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CDC May Consider Loosening COVID Isolation Guidance
  • Posted February 14, 2024

CDC May Consider Loosening COVID Isolation Guidance

New, proposed guidance being weighed by the U.S. Centers for Disease Control and Prevention recommends that Americans who test positive for COVID-19 no longer need to routinely stay home for five days.

This is the first time the agency has even considered loosening its COVID isolation guidelines since 2021, and the thinking behind the possible shift is to align them with similar guidance on the flu and RSV, according to four agency officials and an expert familiar with the discussions, the Washington Post reported Tuesday.

However, the CDC later said in a statement that it had “no updates to COVID guidelines to announce at this time,” adding that it would “continue to make decisions based on the best evidence and science to keep communities healthy and safe,” NBC News reported.

No matter what the CDC decides to do, most Americans have now developed a level of immunity to the virus because of prior infection and/or vaccination, and that calls for a more sensible approach, experts said.

“Public health has to be realistic,” Michael Osterholm, an infectious disease expert at the University of Minnesota, told the Post. “In making recommendations to the public today, we have to try to get the most out of what people are willing to do. … You can be absolutely right in the science and yet accomplish nothing because no one will listen to you.”

In the proposed guidance, the CDC is weighing plans to recommend that people who test positive for COVID use symptoms as their guide in deciding whether to isolate for five days, the Post reported. 

Infected people would no longer need to stay home if they have been fever-free for at least 24 hours without the aid of medication and their symptoms are mild and improving, three agency officials who spoke on the condition of anonymity told the Post.

The CDC's potential shift follows similar actions already taken  by Oregon and California.

Still, easing COVID isolation guidance when the science around the virus' infectiousness hasn't changed could anger vulnerable groups, CDC officials and experts told the Post.

Loosening the guidelines “sweeps this serious illness under the rug,” Dr. Lara Jirmanus, a clinical instructor at Harvard Medical School and member of the People's CDC, a coalition of health care workers, scientists and advocates focused on reducing the harmful effects of COVID-19, told the Post.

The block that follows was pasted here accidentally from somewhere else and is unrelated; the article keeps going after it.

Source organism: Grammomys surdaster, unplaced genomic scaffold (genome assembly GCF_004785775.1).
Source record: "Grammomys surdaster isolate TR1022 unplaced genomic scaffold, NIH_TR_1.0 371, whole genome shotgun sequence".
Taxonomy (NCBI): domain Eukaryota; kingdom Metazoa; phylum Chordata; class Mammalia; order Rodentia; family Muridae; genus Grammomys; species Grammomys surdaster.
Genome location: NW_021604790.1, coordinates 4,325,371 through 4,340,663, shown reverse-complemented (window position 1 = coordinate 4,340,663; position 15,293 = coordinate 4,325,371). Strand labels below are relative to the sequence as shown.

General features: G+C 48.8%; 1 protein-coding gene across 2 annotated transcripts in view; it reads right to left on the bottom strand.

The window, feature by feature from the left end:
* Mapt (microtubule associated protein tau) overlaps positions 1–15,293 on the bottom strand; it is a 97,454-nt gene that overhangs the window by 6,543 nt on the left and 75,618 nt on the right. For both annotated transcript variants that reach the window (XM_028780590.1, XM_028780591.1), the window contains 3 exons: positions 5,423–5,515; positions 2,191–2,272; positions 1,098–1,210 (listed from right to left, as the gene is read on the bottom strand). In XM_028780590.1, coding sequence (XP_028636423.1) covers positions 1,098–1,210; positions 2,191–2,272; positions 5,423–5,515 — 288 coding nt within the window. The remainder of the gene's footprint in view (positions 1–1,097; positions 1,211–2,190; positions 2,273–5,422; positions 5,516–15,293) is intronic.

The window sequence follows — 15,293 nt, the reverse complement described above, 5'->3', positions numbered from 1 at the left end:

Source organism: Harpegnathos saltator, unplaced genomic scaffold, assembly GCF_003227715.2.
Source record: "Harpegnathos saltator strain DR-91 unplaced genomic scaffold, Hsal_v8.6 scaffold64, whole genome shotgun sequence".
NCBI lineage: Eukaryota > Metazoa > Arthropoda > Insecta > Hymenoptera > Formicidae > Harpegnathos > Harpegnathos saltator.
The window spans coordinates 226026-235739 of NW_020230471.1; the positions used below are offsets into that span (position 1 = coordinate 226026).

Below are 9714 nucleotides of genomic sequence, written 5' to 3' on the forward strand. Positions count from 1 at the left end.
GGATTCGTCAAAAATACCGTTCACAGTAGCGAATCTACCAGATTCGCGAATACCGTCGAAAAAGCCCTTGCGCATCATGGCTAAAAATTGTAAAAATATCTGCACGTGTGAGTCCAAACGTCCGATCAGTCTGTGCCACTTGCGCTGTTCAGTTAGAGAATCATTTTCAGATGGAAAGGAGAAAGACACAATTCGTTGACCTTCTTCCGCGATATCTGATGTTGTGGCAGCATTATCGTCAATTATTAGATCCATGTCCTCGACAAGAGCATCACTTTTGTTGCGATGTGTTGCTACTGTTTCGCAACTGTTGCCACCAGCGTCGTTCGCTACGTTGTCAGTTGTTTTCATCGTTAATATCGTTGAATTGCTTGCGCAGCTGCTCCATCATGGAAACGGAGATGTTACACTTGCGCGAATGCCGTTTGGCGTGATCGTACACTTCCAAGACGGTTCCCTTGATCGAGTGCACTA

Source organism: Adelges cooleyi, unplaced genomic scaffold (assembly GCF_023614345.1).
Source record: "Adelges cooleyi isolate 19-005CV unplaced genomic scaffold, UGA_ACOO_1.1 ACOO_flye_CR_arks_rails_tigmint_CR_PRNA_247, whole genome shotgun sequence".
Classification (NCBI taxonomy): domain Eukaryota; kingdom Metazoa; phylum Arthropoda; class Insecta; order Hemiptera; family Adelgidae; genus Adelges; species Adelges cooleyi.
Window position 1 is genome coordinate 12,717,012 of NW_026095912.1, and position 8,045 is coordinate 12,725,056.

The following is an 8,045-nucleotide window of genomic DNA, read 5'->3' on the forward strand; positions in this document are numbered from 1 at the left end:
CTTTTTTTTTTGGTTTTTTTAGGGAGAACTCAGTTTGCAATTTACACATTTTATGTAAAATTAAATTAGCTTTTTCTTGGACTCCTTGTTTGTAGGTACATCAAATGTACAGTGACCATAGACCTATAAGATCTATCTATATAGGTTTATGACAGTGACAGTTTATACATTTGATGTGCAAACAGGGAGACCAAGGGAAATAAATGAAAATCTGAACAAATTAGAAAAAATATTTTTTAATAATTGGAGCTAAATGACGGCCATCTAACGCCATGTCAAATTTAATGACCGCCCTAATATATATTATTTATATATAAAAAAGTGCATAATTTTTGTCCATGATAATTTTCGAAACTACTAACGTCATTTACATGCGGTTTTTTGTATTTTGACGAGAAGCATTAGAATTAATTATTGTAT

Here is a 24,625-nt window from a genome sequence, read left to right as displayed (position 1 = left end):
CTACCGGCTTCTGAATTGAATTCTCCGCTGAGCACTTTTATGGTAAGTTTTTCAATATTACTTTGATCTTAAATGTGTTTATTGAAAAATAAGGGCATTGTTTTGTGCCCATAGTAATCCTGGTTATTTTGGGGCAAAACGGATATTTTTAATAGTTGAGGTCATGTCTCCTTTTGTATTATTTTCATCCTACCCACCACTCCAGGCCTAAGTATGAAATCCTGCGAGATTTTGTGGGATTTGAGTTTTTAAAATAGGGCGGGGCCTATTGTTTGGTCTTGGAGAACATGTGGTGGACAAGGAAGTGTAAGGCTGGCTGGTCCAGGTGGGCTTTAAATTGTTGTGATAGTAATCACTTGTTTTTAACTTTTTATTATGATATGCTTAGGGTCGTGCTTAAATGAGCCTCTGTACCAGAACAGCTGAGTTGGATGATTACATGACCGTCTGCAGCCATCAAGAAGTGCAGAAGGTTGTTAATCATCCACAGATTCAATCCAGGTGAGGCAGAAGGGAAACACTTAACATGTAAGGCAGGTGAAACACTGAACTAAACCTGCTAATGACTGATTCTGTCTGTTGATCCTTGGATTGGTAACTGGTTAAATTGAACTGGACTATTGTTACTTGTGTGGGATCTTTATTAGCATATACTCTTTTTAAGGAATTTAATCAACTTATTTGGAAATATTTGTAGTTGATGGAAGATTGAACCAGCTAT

Public health officials should treat COVID differently from other respiratory viruses because it's deadlier than the flu and poses a risk for lingering symptoms known as long COVID, she said. Nearly 7% of Americans report having lingering COVID symptoms such as fatigue, trouble breathing, brain fog and joint pain, CDC data show.

The proposed recommendations would not apply to hospitals and other health-care settings with more vulnerable populations, CDC officials told the Post.

Lower rates of COVID hospitalizations were among the reasons California shortened its five-day isolation recommendation last month, urging people to stay home until they are fever-free for 24 hours and their symptoms are mild and improving. Oregon made a similar move last May.

It's not clear whether the updated CDC guidance will continue to recommend masking for 10 days if infected, the Post reported.

Doctors say the best way for sick people to protect their communities is to mask or avoid trips outside the home if infected.

“You see a lot of people with symptoms -- you don't know if they have COVID or influenza or RSV -- but in all three of those cases, they probably shouldn't be at Target, coughing and looking sick,” Dr. Eli Perencevich, an internal medicine professor at the University of Iowa, told the Post.

More information

Visit the U.S. Centers for Disease Control and Prevention for current guidance on COVID isolation.

SOURCE: Washington Post; NBC News

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